Alternative livelihoods through nurseries for Nipa palms, Mangrove Date palms, Palm and coconut palms for embankment strengthening. Setting up nurseries for these planting as well as mapping existing stands helps increase these mangrove species as well as provide income. Nursery work and minor embankment work is undertaken by this group.

Awareness on the issues and solutions for living in this harsh landscape will be carried out in public gatherings of festivals using different modes like street theatre, music, dances etc.

This pilot project is for three years. The plastic repurposing unit will be financially sustainable and we are planning on handing it over to the Forest Department Cooperative to continue the work. The money from this unit will continue to sponsor apiary training as well as work. Financial responsibilities will be by the cooperative which also deals with the marketing of the honey. Women who are trained in this project become cooperative members when they start work so they get a stake in this project right from the beginning. Community responsibility in continuing nursery and planting work would be seen as a behavior change to keep embankments strong. The strongest indicator of success will be the cooperative and the self help group ready to replicate this model of plastic upcycling as well as setting up apiaries. Moving a notch in this direction, hydroponics as a solution to year round honey production is also going to be explored.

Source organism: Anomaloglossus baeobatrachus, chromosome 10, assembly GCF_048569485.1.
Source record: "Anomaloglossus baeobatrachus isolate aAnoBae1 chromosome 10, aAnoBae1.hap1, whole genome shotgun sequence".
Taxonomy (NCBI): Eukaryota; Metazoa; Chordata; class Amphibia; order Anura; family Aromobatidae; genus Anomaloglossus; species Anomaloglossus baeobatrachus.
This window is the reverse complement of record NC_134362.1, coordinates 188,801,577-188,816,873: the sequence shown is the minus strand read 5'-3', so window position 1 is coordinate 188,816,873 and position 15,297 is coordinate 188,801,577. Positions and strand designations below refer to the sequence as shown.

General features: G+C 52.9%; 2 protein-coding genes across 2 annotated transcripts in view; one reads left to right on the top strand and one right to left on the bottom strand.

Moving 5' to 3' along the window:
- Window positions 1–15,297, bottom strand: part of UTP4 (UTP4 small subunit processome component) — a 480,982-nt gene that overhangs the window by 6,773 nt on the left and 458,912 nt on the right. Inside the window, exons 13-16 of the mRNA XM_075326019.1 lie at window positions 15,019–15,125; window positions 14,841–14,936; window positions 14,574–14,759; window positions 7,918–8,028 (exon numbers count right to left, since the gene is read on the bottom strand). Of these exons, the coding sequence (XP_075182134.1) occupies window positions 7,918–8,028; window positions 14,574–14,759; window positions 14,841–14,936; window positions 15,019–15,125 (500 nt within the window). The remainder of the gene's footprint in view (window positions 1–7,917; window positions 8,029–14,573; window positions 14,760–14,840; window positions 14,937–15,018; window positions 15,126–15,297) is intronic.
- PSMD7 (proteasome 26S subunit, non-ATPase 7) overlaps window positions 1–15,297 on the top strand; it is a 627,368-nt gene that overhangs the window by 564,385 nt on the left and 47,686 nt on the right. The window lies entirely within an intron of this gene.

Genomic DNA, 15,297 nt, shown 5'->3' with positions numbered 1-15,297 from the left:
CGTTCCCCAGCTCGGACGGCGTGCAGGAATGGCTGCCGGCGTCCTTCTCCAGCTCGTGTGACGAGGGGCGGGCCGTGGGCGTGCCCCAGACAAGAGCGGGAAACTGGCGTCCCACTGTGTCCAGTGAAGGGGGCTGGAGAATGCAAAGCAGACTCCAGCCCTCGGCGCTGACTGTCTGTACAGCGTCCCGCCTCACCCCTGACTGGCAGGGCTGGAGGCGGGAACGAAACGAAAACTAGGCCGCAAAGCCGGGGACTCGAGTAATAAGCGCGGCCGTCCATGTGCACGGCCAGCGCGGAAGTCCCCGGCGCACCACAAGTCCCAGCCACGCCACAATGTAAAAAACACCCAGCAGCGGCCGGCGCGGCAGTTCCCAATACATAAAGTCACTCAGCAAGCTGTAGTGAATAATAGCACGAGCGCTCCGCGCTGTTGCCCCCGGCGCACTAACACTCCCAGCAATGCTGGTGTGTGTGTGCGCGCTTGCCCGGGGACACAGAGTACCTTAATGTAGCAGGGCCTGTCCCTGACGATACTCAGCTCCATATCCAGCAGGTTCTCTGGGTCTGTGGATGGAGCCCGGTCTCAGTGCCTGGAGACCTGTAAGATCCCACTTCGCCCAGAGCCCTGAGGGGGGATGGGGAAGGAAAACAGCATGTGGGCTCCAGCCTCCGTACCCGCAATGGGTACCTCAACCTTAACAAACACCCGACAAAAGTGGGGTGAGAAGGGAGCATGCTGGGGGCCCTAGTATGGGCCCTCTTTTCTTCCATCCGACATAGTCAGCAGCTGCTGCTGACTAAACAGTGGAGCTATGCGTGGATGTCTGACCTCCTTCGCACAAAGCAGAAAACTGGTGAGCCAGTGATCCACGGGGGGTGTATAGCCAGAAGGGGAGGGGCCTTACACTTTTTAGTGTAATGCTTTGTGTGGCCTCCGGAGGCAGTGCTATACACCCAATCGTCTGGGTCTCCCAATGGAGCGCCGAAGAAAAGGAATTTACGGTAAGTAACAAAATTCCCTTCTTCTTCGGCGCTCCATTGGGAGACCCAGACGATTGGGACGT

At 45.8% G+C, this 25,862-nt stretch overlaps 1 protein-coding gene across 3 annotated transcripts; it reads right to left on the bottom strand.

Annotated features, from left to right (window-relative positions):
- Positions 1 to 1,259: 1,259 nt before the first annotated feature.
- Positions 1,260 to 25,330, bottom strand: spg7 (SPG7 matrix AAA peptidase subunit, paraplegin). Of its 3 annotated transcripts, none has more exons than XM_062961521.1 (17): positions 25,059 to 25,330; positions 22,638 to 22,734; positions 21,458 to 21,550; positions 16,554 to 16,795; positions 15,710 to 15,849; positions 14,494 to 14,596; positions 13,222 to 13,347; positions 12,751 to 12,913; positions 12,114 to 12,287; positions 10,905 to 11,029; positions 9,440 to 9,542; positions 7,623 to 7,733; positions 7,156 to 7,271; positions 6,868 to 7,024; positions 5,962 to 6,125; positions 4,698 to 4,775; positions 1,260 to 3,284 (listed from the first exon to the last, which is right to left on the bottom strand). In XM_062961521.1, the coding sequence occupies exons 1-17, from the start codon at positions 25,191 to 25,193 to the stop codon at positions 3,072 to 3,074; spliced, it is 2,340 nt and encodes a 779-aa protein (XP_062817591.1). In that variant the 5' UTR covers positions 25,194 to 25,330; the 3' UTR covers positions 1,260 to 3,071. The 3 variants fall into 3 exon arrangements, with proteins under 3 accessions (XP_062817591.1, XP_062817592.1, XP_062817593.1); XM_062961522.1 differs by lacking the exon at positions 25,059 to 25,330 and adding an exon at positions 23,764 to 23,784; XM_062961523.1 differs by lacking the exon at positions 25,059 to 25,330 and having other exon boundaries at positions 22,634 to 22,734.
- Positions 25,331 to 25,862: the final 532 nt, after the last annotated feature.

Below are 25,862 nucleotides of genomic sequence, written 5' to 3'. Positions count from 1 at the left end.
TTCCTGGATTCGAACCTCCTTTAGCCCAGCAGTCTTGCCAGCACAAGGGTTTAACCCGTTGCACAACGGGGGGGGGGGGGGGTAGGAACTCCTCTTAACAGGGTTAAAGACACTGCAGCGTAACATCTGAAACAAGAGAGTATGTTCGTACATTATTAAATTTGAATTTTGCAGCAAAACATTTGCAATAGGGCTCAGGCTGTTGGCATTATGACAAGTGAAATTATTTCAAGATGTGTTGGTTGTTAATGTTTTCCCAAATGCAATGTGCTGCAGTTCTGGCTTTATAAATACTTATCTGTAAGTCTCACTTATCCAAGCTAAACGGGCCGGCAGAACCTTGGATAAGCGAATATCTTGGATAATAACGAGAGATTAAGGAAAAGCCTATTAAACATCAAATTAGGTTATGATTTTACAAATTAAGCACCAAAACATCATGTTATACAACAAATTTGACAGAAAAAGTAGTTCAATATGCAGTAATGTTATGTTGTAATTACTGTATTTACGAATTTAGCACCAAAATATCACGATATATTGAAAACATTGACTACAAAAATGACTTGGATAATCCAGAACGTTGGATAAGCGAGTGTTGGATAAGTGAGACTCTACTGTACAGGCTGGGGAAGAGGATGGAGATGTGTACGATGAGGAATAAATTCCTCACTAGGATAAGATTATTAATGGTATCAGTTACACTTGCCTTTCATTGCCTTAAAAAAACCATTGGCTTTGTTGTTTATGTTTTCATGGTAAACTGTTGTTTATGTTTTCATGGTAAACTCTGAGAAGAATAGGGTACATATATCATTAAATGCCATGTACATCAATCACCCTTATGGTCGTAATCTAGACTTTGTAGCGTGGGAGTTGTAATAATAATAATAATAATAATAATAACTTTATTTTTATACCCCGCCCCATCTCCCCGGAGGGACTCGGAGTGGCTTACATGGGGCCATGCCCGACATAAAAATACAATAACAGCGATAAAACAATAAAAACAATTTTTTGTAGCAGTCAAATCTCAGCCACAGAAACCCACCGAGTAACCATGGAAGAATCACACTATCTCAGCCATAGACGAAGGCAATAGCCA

Budget: A total of $128,373 is envisaged for running this programme for three years and handing it over to the Cooperative that manages the Mangrove Honey project in collaboration with the Forest Department. This legitimises and leads to project sustainability when the Forest Department itself promotes a few of our project goals as well as supports the outreach and the products.

the host club will be managing monitoring and impact of the project. Club members will visit project site every month and there will be visits by the expert every three months. The office manager will report to the club every week.International host club partners will be doing the overview and funding.